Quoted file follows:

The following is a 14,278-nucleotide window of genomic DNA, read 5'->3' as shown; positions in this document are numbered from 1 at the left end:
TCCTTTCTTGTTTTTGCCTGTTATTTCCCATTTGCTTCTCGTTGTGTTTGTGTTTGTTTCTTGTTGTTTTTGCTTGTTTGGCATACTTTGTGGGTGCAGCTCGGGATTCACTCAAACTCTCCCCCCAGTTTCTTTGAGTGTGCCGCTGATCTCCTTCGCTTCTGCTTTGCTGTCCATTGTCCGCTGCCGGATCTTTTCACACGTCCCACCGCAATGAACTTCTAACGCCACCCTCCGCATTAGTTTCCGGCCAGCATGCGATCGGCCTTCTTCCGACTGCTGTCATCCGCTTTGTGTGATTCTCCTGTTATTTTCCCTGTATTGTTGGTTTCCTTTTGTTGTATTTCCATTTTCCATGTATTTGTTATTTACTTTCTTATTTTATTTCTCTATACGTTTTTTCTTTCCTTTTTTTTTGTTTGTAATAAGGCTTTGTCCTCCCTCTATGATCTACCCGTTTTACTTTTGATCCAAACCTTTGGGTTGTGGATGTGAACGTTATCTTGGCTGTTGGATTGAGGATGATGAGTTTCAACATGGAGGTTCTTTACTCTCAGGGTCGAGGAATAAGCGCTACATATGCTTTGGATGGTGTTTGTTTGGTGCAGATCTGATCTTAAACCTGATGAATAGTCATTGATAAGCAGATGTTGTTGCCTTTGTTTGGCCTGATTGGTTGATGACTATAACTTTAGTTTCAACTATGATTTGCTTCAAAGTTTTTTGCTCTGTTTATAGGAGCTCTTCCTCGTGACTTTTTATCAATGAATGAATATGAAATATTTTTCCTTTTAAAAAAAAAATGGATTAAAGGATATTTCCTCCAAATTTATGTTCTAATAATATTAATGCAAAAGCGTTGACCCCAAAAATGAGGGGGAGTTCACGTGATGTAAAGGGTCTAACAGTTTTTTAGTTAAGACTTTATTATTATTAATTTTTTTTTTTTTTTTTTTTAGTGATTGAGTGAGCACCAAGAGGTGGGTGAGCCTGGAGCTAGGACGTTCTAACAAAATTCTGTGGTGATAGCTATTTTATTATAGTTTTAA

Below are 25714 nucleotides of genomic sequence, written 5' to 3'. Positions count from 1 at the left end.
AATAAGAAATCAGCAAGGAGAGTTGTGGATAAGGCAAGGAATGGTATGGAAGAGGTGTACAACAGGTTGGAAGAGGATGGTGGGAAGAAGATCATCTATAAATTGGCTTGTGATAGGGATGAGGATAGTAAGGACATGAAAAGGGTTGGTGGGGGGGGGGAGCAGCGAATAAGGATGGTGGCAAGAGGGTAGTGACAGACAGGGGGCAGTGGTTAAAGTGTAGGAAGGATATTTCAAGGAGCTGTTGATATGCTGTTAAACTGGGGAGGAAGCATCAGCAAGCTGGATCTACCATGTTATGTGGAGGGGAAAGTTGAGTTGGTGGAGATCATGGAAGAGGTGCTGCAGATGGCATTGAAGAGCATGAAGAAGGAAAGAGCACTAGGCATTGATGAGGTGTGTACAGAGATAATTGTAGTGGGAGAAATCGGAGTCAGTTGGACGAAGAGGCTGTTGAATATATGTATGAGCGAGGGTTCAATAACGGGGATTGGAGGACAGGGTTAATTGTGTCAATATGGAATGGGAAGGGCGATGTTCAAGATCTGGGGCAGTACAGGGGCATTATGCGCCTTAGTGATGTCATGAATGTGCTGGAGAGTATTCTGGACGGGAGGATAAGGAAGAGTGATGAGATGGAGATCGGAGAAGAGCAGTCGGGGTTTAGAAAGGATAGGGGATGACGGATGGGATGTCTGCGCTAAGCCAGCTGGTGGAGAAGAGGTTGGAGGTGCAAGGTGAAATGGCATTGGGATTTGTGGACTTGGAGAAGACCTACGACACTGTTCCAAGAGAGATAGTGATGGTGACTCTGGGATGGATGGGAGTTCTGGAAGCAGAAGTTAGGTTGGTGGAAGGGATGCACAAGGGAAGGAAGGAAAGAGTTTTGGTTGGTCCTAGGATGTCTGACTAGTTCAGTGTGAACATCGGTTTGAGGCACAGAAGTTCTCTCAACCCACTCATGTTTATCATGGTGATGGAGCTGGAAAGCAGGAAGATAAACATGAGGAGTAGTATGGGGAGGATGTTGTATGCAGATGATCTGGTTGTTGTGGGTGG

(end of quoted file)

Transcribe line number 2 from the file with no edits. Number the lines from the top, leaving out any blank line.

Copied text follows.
TCCTTTCTTGTTTTTGCCTGTTATTTCCCATTTGCTTCTCGTTGTGTTTGTGTTTGTTTCTTGTTGTTTTTGCTTGTTTGGCATACTTTGTGGGTGCAGCTCGGGATTCACTCAAACTCTCCCCCCAGTTTCTTTGAGTGTGCCGCTGATCTCCTTCGCTTCTGCTTTGCTGTCCATTGTCCGCTGCCGGATCTTTTCACACGTCCCACCGCAATGAACTTCTAACGCCACCCTCCGCATTAGTTTCCGGCCAGCATGCGATCGGCCTTCTTCCGACTGCTGTCATCCGCTTTGTGTGATTCTCCTGTTATTTTCCCTGTATTGTTGGTTTCCTTTTGTTGTATTTCCATTTTCCATGTATTTGTTATTTACTTTCTTATTTTATTTCTCTATACGTTTTTTCTTTCCTTTTTTTTTGTTTGTAATAAGGCTTTGTCCTCCCTCTATGATCTACCCGTTTTACTTTTGATCCAAACCTTTGGGTTGTGGATGTGAACGTTATCTTGGCTGTTGGATTGAGGATGATGAGTTTCAACATGGAGGTTCTTTACTCTCAGGGTCGAGGAATAAGCGCTACATATGCTTTGGATGGTGTTTGTTTGGTGCAGATCTGATCTTAAACCTGATGAATAGTCATTGATAAGCAGATGTTGTTGCCTTTGTTTGGCCTGATTGGTTGATGACTATAACTTTAGTTTCAACTATGATTTGCTTCAAAGTTTTTTGCTCTGTTTATAGGAGCTCTTCCTCGTGACTTTTTATCAATGAATGAATATGAAATATTTTTCCTTTTAAAAAAAAAATGGATTAAAGGATATTTCCTCCAAATTTATGTTCTAATAATATTAATGCAAAAGCGTTGACCCCAAAAATGAGGGGGAGTTCACGTGATGTAAAGGGTCTAACAGTTTTTTAGTTAAGACTTTATTATTATTAATTTTTTTTTTTTTTTTTTTTAGTGATTGAGTGAGCACCAAGAGGTGGGTGAGCCTGGAGCTAGGACGTTCTAACAAAATTCTGTGGTGATAGCTATTTTATTATAGTTTTAA